MBA in General BusinessMBA programs can have specific focus - such as accounting, marketing, human resources, or information technology - or they can take a more generalized approach. Whatever MBA program students choose, they will receive indepth, yet well-rounded, business instruction. Students will be taught the skills necessary to effectively analyze business trends, understand an organization's finances, and manage a team of workers.
MBAs are highly marketable degrees. Forbes Magazine recently reported that many graduates of prestigious business schools were earning six figure salaries a mere five years after graduating. Tuition can be a significant investment, but earning an MBA can be well worth it. Graduates of MBA programs frequently get promoted to management positions and enjoy generous compensation packages, bonuses and career advancement opportunities.
1. Practical leadership and management skills.
Historically, management training has focused almost exclusively on quantitative analysis (ex. finance, operations, supply chain management, etc.) However, in recent years management training has experienced a significant shift from quantitative and analytical training to include training in all aspects of organizational development--such as organizational behavior, strategy and leadership. MBAs are no longer just the number crunchers and "bean-counters" like they used to be. They're trained to tackle the myriad of challenges faced by managers in the real world.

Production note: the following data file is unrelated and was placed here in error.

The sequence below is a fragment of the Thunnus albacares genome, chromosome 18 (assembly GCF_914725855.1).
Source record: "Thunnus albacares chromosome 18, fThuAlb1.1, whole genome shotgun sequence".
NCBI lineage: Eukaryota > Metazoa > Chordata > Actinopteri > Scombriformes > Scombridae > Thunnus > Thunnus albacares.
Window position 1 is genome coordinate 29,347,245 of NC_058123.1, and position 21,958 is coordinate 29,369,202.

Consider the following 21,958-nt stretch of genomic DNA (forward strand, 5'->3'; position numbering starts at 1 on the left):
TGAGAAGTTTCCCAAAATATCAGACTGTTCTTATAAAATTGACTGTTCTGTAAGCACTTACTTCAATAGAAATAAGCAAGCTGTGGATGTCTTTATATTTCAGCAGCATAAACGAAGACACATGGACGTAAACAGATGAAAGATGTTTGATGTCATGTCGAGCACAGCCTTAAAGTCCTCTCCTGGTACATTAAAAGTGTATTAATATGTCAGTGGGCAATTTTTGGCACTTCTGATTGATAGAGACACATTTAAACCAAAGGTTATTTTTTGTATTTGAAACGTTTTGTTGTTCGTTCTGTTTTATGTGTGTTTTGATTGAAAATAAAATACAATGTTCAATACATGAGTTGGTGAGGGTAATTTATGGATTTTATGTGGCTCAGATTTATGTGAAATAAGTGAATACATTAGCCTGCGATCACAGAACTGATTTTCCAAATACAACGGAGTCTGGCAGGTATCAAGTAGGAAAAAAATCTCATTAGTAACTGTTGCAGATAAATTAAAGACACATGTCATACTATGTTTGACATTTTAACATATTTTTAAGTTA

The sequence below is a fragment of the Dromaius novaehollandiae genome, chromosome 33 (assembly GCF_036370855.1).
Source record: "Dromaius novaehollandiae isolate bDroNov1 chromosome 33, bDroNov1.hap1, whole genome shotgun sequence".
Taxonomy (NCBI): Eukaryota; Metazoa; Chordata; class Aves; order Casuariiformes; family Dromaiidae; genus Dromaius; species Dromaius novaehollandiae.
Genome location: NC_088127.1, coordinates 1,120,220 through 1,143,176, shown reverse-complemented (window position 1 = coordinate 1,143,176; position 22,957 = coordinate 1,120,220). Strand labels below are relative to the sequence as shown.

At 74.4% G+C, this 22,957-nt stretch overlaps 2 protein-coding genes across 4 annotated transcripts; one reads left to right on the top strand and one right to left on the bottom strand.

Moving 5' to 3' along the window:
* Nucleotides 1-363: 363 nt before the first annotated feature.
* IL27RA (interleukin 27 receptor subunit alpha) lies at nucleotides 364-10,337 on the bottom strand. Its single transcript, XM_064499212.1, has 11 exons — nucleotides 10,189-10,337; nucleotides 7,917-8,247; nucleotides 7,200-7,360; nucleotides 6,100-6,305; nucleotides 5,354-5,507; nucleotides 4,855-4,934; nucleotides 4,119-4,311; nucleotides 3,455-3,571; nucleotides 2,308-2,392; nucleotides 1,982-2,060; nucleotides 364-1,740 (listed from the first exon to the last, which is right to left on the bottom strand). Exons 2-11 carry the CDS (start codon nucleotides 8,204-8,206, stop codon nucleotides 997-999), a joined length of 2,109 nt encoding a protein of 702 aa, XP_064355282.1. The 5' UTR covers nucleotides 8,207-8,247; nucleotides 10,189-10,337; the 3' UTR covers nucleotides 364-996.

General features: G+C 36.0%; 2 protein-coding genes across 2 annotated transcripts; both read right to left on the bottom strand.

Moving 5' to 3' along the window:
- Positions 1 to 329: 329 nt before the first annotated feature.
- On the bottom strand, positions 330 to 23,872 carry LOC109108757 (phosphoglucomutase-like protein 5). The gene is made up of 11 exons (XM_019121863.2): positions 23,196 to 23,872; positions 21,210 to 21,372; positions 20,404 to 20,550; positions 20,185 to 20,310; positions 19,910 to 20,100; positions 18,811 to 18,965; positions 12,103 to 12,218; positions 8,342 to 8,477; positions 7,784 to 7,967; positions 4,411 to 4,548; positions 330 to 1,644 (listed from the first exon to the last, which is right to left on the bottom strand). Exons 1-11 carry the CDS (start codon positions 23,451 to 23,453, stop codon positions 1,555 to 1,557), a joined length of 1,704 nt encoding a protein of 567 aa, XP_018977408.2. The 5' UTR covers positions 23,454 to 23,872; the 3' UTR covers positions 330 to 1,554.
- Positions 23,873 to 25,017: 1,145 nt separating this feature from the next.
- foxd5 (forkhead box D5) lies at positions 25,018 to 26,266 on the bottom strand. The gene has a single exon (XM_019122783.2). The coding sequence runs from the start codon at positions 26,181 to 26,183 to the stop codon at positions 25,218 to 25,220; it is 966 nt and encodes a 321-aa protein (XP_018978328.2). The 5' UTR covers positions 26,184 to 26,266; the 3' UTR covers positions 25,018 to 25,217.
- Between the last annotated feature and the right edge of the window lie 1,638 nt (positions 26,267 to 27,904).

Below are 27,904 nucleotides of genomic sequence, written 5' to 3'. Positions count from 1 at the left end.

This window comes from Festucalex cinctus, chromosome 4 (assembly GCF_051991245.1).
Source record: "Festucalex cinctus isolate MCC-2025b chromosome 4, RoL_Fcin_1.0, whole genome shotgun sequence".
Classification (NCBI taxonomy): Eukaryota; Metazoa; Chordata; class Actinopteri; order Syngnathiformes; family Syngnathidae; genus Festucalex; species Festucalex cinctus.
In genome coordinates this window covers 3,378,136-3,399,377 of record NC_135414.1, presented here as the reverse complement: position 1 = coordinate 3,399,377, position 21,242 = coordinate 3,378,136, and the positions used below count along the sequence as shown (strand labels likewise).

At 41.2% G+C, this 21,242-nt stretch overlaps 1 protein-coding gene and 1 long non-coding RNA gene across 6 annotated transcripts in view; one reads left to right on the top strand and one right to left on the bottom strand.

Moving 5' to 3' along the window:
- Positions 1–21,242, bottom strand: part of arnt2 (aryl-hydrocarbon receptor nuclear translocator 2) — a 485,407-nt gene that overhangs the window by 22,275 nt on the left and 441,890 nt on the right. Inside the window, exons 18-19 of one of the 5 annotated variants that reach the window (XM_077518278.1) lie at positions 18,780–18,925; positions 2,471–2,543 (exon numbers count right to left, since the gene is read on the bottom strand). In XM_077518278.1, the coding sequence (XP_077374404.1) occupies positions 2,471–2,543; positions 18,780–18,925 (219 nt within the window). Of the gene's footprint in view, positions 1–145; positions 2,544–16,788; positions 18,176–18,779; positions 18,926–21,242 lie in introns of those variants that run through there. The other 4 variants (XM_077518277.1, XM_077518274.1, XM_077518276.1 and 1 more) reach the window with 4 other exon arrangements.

The traditional "MBA" skills such as accounting, finance and operations have now become a more standardized aspect of any good MBA program. What sets exceptional MBA programs apart from other programs is their ability to provide top notch training in leadership and other interpersonal skills. It's difficult to teach leadership. It's something that is developed through experiential learning and real-world experiences. Developing the ability to be an effective leader doesn't occur in a traditional classroom based on the lecture method.
While quantitative and analytical skills are still important, they can be acquired through means other than an MBA. The advantage a MBA is its ability to develop leadership and interpersonal skills in a group setting through group and experiential learning.
2. A credential that sends a message.
Unlike a JD degree which is required to practice law, or an MD which is required to become a doctor, and MBA is an optional degree. No one career path absolutely requires an MBA. In fact, many business professionals, managers and entrepreneurs have become quite successful without earning an MBA. So what value is their in having an MBA? Well, another good reason to earn an MBA is that it sends a message. The message being sent will depend on the reputation of the MBA program. Many top corporations routinely seek out graduates at the nation's top MBA programs, including Harvard, Stanford, and Wharton. However, other companies avoid these schools altogether because the have a reputation for entitlement and arrogance. You need to choose an MBA program that supports your future career goals and professional aspirations.
3. Group learning and networking.
As an MBA student you'll be a member of a student team. Your other team members will come from diverse backgrounds with varying professional experiences. Many of your fellow students will have worked as senior managers, business owners and entrepreneurs. Chances are that you'll learn as much from your fellow MBA students as you will from the faculty.
You'll also establish meaningful friendships and relationships with students, faculty and alumni that will benefit you for years to come. In fact, the network you develop during your time as an MBA student could quite possibly be the most valuable thing you walk away with.